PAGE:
The Paralympic Games began in style on Wednesday when the Queen arrived for the global event's opening ceremony and received an ecstatic welcome.
Her appearance in the Olympic Stadium generated huge cheers and applause from the sell-out audience of more than 60,000 people.
Dressed in a pale blue and champagne dress and coat by Angela Kelly, she smiled at the warm greeting.
The arrival was more conventional than her dramatic entrance at the Olympic Games' opening ceremony, when she appeared to parachute into the arena with James Bond, the Press Association reported.
The Queen travelled to the stadium ahead of the start of the spectacular ceremony for a reception with senior figures from the International Paralympic Committee (IPC).
And she was escorted into the arena by the IPC's president, Sir Philip Craven, who competed in five Paralympic Games from 1972 to 1988.
Missing from the Queen's side was the Duke of Edinburgh, who is convalescing after a recurrence of a bladder infection.
But standing nearby were the Duke and Duchess of Cambridge, both ambassadors for ParalympicsGB, and the Earl and Countess of Wessex.
Kate looked stylish in a cream dress coat by Scandinavian fashion brand DAY Birger et Mikkelsen - an outfit she has worn on previous occasions.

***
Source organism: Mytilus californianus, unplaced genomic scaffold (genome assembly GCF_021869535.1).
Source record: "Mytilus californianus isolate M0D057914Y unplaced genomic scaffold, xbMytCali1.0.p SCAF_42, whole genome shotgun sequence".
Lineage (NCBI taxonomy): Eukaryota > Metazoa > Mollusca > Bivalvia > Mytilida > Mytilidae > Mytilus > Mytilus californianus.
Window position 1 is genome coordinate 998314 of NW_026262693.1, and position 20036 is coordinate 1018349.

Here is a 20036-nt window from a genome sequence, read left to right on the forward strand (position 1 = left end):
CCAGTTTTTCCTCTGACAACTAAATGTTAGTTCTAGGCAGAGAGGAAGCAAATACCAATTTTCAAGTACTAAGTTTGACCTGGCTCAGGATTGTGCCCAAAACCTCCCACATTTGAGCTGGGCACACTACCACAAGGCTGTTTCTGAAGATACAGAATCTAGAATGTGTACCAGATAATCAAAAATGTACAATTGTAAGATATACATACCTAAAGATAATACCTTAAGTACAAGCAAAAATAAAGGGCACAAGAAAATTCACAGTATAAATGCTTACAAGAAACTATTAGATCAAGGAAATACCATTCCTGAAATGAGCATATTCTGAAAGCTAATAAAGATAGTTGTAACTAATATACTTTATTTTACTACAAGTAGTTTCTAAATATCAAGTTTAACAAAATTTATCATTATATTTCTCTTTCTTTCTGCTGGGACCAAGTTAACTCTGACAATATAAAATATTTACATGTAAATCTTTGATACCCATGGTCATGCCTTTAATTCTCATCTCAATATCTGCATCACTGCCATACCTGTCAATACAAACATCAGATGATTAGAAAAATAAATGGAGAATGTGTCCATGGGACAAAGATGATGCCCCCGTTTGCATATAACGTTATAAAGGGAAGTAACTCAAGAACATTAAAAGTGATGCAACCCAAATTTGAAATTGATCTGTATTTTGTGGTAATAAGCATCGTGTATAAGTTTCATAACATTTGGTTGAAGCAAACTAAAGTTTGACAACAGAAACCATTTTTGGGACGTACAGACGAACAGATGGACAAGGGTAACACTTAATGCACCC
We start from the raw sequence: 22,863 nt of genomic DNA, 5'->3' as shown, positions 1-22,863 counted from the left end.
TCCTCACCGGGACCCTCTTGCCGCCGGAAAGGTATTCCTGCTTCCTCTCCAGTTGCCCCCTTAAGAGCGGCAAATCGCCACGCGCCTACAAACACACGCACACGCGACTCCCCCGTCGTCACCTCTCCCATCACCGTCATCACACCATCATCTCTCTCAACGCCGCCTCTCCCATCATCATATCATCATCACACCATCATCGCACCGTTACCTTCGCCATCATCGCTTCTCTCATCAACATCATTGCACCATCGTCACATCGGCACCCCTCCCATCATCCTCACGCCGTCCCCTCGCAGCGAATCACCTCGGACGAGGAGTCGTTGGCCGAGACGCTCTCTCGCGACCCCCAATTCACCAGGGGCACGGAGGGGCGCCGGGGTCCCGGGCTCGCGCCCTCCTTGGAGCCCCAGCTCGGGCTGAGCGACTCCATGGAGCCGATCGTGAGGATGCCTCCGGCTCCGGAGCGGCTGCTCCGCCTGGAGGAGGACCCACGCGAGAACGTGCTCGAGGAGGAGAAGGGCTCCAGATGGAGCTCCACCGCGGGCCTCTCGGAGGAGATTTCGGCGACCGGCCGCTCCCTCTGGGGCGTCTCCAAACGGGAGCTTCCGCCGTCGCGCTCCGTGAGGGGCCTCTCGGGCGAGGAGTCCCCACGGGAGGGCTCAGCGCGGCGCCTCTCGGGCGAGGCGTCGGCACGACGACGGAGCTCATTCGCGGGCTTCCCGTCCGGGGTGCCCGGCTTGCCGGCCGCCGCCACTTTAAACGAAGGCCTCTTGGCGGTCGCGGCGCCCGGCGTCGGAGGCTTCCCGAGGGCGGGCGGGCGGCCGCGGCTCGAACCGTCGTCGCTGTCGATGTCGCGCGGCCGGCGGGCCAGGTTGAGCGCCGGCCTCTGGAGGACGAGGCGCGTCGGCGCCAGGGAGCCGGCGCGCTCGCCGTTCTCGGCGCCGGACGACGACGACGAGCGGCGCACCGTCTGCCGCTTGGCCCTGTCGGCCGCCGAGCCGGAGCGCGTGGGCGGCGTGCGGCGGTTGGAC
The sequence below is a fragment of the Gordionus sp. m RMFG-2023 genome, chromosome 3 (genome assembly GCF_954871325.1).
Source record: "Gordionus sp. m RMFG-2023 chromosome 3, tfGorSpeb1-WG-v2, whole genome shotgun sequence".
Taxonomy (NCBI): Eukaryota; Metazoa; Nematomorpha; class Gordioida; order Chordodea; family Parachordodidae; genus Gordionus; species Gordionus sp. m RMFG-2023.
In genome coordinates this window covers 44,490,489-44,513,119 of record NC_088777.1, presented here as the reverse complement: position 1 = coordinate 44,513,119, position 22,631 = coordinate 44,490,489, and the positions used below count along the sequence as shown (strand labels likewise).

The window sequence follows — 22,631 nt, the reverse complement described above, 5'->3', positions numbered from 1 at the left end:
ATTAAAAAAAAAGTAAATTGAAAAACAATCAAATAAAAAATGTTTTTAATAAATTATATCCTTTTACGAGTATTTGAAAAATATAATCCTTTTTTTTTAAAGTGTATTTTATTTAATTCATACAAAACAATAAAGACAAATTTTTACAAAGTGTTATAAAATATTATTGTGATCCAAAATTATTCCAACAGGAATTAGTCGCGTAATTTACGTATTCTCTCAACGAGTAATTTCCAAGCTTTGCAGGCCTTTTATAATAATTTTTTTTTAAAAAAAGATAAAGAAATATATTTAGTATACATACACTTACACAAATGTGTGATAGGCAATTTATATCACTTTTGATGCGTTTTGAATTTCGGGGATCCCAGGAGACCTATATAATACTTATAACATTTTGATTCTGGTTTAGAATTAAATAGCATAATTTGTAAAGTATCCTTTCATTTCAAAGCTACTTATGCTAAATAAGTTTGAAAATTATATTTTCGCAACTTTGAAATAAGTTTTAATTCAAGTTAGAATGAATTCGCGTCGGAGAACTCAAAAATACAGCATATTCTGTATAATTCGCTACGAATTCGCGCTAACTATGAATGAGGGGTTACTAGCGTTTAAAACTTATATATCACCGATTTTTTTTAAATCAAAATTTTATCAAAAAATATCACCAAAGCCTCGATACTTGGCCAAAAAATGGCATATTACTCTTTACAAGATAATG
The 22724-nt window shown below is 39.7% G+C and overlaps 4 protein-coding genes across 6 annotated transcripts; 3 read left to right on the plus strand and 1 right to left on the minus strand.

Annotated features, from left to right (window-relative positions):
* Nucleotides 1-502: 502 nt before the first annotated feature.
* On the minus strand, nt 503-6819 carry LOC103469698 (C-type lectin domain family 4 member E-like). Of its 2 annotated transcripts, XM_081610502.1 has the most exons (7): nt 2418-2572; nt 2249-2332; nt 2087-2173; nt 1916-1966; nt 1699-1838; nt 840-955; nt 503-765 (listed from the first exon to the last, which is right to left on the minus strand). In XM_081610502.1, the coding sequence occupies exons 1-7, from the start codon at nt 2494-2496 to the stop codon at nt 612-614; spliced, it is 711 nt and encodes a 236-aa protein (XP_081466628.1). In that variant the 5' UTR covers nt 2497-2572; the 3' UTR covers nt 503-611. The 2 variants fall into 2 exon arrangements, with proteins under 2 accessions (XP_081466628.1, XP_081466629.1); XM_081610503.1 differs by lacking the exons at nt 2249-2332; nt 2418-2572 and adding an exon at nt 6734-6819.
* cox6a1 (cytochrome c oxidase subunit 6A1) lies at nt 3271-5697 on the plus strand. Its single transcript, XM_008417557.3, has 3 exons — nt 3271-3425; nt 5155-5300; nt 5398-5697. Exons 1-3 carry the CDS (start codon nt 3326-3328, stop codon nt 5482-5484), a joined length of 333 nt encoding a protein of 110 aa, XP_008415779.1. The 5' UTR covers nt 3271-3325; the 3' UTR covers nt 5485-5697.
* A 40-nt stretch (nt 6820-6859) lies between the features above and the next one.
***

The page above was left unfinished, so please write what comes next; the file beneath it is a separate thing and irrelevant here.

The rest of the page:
Earlier, the Queen said that the Paralympic athletes "will excite and inspire people wherever they live".
In a statement released ahead of the event, the monarch said: "It is with tremendous pride that the people of London and the United Kingdom welcome the world to the London 2012 Paralympic Games.
"The Games are returning to the country where they first began, more than 60 years ago.
"We look forward to celebrating the uplifting spirit which distinguishes the Paralympic Games from other events, drawing on Britain's unique sporting heritage.
"The athletes' endeavours and triumphs will excite and inspire people wherever they live. I look forward to memorable Games that leave a lasting legacy for London, the UK and the worldwide Paralympic movement."Suggest a correction